01/16/2003 1:00AM

A win for owner, breeder, and Indiana


LEXINGTON, Ky. - The victory by Pass Rush in the San Fernando Breeders' Cup Stakes at Santa Anita was not merely a major success for owner Michael Tabor, who purchased the handsome chestnut colt as a 2-year-old. The San Fernando win also is important for Pass Rush's breeders, Don and Dana Myers, who own Swifty Farms in Indiana, for their stallion Crown Ambassador, and for the Indiana breeding program.

The San Fernando is one of the most important victories by an Indiana-bred, and the Myerses bred the colt and raced him themselves before selling him to Tabor. In fact, Dana Myers named Pass Rush, saying that "we have a grandson in the NFL" - Nick Goings, running back for the Carolina Panthers - "and I have been using a lot of football terms in naming [horses]. I also use the first letter of the dam's name" - in Pass rush's case, Political Knight - "in selecting the name of her foals."

With regard to the colt's sire, Don Myers noted that "we really wanted to buy Crown Ambassador when he was racing, and he became our first Thoroughbred stallion."

"We had wanted to acquire Crown Ambassador as a racing prospect and stallion prospect," said Larry Smallwood, general manager of Swifty Farms. "As a son of Storm Cat, he had a lot of appeal to us in both respects, but we didn't get him initially. I was told that they sold a half-interest in him early for around seven figures."

Crown Ambassador made only three starts at 3, placing in the Hutcheson, Spectacular Bid, and Surfside stakes, but after the Surfside, he "came out with chips in a knee," Smallwood said, and the owners decided to retire him. "We purchased him through Phil Owens," Smallwood said, "and sent him to stud here in Indiana.

"Crown Ambassador has typical Storm Cat knees," Smallwood said, "but he doesn't breed them. We bred two mares to him that were offset, and he threw the knees. But the rest of his book was average little mares with good to average conformation, and the foals came out great. He puts a tremendous body on them, too."

Looking at the horse's first crop, Smallwood said he "told Mr. Myers that we needed to keep a few of Crown Ambassador's foals if we wanted to make him as a stallion. We ended up keeping three - Restitution, Amanda's Crown, and Pass Rush. All three are now stakes winners."

Pass Rush was the most precocious of the trio, and Dana Myers recalled that "Michael Tabor purchased Pass Rush after he broke his maiden at Churchill Downs."

Tabor's enthusiasm for the colt didn't meet with immediate reward, as Pass Rush raced in the Cradle Stakes and came out with a "small chip in his left knee," according to trainer Pat Byrne.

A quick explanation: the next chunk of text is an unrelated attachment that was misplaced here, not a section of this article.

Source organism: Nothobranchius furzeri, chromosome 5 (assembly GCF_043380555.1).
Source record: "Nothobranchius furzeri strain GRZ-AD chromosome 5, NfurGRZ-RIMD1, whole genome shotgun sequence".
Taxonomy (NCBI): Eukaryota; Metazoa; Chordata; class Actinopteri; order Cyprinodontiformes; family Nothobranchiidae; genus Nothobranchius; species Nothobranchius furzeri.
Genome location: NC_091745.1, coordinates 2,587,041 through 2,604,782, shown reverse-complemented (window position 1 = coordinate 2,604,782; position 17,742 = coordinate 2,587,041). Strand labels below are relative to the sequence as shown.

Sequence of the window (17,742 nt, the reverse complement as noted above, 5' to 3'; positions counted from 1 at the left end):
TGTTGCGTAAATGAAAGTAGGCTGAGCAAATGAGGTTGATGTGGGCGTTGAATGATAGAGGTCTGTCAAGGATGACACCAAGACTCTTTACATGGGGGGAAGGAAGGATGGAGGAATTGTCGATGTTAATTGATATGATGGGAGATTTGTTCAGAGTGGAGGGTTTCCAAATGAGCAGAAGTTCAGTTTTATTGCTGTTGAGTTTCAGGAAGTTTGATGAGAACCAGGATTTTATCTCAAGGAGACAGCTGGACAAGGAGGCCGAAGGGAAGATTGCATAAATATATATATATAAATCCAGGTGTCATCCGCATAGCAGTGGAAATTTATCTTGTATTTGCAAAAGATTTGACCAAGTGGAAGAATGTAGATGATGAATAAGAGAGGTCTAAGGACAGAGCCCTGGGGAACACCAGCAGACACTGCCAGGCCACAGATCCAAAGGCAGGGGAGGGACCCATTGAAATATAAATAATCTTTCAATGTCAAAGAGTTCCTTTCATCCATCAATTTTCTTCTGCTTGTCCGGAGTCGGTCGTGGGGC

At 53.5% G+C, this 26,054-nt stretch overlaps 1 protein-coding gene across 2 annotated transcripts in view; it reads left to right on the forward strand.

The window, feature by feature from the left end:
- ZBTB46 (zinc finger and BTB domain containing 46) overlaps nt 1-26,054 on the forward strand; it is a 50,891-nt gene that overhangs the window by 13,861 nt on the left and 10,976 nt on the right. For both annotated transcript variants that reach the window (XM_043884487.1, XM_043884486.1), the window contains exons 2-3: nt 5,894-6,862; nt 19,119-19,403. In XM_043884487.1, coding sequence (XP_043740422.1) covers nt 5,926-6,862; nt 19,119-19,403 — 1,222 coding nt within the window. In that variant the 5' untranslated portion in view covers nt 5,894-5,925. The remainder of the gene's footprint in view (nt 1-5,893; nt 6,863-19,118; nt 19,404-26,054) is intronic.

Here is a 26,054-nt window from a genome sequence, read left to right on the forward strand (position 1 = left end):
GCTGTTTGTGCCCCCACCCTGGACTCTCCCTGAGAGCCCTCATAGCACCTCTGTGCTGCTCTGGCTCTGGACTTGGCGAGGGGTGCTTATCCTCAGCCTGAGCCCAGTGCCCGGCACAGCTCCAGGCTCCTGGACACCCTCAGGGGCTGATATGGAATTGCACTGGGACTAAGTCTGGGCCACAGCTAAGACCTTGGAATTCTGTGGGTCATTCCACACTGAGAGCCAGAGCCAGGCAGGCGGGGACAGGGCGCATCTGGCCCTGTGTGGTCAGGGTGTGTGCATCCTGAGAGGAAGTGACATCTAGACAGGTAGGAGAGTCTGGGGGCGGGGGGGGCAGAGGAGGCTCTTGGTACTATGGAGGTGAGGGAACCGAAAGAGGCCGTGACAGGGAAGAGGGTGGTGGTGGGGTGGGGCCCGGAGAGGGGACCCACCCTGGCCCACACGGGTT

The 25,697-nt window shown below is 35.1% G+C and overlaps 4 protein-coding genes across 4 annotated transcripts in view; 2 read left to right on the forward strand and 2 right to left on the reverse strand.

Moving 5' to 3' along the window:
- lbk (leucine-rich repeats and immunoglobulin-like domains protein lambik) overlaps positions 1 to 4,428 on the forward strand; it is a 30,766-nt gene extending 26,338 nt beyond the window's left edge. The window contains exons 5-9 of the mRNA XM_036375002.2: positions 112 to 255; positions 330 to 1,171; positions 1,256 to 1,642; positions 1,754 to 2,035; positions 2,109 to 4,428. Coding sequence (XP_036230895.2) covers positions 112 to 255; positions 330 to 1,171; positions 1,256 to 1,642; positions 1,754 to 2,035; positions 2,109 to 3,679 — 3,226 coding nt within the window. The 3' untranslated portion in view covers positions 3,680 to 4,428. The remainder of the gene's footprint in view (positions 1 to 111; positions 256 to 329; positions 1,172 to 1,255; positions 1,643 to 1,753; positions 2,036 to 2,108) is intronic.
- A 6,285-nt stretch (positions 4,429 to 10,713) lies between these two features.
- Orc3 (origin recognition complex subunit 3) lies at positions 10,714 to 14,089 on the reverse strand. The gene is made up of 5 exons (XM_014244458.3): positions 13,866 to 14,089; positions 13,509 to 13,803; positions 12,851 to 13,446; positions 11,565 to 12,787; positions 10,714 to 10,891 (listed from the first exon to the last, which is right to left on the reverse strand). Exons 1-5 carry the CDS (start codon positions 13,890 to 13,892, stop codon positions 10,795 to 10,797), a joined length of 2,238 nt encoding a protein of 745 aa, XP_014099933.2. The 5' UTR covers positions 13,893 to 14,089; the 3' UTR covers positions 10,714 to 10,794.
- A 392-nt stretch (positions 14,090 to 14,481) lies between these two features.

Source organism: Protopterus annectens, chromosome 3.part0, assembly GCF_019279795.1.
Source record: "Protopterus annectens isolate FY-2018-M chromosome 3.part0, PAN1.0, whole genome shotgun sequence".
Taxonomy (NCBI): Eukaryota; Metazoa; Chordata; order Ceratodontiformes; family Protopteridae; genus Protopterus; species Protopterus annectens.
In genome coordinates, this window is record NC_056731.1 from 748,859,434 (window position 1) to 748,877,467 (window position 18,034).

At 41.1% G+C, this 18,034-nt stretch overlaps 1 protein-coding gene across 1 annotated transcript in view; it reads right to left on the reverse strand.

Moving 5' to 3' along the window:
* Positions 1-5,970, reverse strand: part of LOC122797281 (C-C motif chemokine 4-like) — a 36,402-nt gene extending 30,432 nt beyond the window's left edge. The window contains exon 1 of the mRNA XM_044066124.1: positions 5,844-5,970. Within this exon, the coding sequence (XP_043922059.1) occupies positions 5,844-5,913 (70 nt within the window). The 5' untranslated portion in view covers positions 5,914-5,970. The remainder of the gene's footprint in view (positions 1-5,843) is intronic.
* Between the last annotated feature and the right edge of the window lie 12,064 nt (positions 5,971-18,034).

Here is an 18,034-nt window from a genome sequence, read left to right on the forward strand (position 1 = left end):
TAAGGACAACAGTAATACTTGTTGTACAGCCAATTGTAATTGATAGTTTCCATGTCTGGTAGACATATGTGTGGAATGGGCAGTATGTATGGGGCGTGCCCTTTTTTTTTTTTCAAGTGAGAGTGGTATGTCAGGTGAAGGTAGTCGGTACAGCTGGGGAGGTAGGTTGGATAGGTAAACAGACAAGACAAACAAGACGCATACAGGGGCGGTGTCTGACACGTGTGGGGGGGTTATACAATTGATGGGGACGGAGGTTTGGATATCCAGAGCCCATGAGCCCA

Although a stakes winner after coming back last year at 3, Pass Rush hadn't been among the leaders of his age until his victory in the San Fernando. "Mr. Tabor and Pat Byrne have been very patient with Pass Rush," Myers noted.

"He was a nice horse; so we took care of him," Byrne said. "And he has come back stronger and better than ever."

The colt's improvement follows the career arc of his dam, Political Knight, who is one of three stakes winners by her sire, the Mr. Prospector horse Knight.

"Political Knight was a stakes winner, but when she went bad, they dropped her in for $7,500, and I claimed her [after] turning the mare over to Greg Foley and freshening her," Smallwood said.

Swifty Farms raced the mare, and. Smallwood said, "she ran respectably in allowance and stakes company," but had some leg trouble and was retired.

Bred to Crown Ambassador, Political Knight produced Pass Rush as her second foal. "Her first was a beautiful Cherokee Run filly," Smallwood said, "but she ran through a fence, broke a leg, and we had to put her down."

Political Knight has a "yearling full brother to Pass Rush," Smallwood said. "He's a little more progressive than Pass Rush at this stage. He weighs 795 pounds and stands 15 1/2 hands right now. He's a brute."

Smallwood also noted that the mare "is due to Crown Ambassador on March 4, and she is now tentatively scheduled to go to Scorpion, but there is a chance she could go to something more commercial," if Pass Rush continues his West Coast successes.

Don Myers said that in addition to owning Crown Ambassador in Indiana, "we have part of Announce and Best of Luck" - both at Dell Ridge in Kentucky - "and about 25 percent of Scorpion at Vinery."

Crown Ambassador could be joining the other stallions in Kentucky if enough interest develops as the well-bred stallion is getting racehorses.